*Kevin LaCroix discussed a recent federal district court decision that adds to the number of court rulings that the "Insured versus Insured" (IvI) exclusion in banks' D&O insurance policies does not preclude officers and directors of a failed bank from making a claim for coverage under the policy based upon claims of the FDIC as receiver against them for their alleged acts and omissions as officers and directors of the bank. This issue has come to the forefront again as a result of the waive of (mostly community) bank failures following the economic collapse of 2008. As was the case in the previous wave of savings and loan and bank failures in the late 1980s and early 1990s, insurance companies have attempted to invoke the exclusion in order to deny liability, arguing that the FDIC as receiver "steps into the shoes of the failed bank."
(As a side note, my Contracts professor in law school asserted that insurance companies have a very simple business model: Collect Premiums. Deny Liability.)
Kevin explains the exclusion in the specific policy.
The IvI Exclusion provided in pertinent part that the policy does not provide coverage for any claim against an Insured “brought by or on behalf of any Insured or Company [including the Bank] in any capacity.” The exclusion had a carve-back that preserved coverage for “a Claim that is a derivative action brought or maintained on behalf of the Company by one or more persons who are not Directors or Officers and who bring and maintain such Claim without the solicitation, assistance or active participation of any Director or Officer.”
The insurance company in the case discussed by Kevin asserted that the IvI barred coverage for claims asserted by the FDIC since the FDIC was itself the "Insured." The judge denied the motion for summary judgment filed by the insurance company and granted the FDIC and defendants' motion of summary judgment on the basis that the exclusion was "ambiguous" and could not, therefore, be used as a basis to deny coverage.
Judge Guilford went on to note that “the insurance company has the ability, as a repeat party to these contracts, to ensure that ambiguities are eliminated over time.” The insurer “had the opportunity to make clear in the Policy that the IvI Exclusion applied to the FDIC-R, and it could have done so with a simple statement.” Judge Guilford noted that, in fact, the carrier “provides an optional regulatory exclusion – not included on the policy here – that explicitly names the FDIC.”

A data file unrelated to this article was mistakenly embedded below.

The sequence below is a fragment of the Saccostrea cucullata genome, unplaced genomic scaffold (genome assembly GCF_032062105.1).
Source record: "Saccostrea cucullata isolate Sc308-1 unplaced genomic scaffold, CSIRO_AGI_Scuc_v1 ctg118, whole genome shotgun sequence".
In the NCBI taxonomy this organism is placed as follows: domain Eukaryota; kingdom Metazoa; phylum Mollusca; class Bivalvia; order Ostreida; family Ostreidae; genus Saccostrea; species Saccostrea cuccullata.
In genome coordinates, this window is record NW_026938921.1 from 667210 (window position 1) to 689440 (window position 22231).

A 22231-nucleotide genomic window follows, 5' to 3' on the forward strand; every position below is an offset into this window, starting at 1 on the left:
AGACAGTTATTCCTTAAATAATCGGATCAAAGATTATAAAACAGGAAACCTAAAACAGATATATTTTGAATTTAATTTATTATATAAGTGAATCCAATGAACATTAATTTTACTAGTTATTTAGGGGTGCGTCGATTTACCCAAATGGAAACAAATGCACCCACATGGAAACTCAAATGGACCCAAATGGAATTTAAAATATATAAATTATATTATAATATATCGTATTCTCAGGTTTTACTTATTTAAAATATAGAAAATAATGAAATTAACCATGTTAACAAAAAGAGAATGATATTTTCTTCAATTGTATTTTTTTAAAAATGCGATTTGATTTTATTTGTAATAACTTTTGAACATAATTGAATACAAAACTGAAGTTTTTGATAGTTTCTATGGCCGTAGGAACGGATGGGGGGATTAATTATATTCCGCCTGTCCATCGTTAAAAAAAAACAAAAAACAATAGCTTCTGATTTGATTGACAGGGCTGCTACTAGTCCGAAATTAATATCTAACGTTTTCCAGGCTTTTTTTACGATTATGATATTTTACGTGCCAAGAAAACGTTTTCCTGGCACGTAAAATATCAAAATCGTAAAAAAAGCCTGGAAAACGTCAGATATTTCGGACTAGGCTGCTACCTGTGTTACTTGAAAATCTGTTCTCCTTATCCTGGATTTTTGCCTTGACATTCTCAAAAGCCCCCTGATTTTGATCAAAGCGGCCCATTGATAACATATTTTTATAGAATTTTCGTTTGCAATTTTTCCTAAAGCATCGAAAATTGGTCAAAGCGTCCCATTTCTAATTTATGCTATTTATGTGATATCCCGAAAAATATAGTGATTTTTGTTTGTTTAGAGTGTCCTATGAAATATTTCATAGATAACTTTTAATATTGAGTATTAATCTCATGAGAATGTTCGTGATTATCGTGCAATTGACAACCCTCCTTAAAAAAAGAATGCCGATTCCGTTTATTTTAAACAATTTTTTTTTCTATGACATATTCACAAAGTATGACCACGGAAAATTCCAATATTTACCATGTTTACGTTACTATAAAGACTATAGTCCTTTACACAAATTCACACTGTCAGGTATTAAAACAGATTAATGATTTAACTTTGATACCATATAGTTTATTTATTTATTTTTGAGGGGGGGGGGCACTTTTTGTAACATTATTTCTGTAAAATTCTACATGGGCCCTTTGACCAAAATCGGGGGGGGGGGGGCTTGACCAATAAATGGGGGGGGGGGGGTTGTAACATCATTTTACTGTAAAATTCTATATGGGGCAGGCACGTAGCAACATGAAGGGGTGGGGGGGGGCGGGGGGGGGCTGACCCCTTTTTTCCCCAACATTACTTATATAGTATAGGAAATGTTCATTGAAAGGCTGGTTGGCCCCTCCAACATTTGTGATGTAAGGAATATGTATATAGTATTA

Without thrashing through the weeds in a manner that would interest lawyers rather than bankers (and the lawyers can read the opinion via the link provided by Kevin), the takeaways for officers and directors are as follows:
- Read your policy and obtain professional, independent help to ensure that you understand it and that you get the best possible protection. As the court points out, the "regulatory exclusion" could have left the defendants high and dry if the insurance company had inserted it in the policy, Understand what could bite you in the nether regions and shop around if you have to.
- Get the protection you need before you need it. Your best opportunity to obtain the most favorable policy will be when things are going swimmingly, not when you're taking on water faster than you can bail out the dinghy.
- While the trend of court decisions appears to be in favor of the insureds and against the insurer on the issue of IvI in the context of FDIC receivership claims against former officers and directors, the issue is far from settled. Kevin points out that contrary rulings do exist (one in the Northern District of Georgia, one of the less favorable regions to be from if you plan to run a bank into a ditch) and that there appears to be questionable reasoning in some of the favorable rulings. Therefore, expect insurers to continue to litigate the issue until doing so will open the door to a can of whoop-ass sanctions and a complete failure to pass the lying-with-a-straight-face test.
*Photo's Source: Barrett Insurance Agency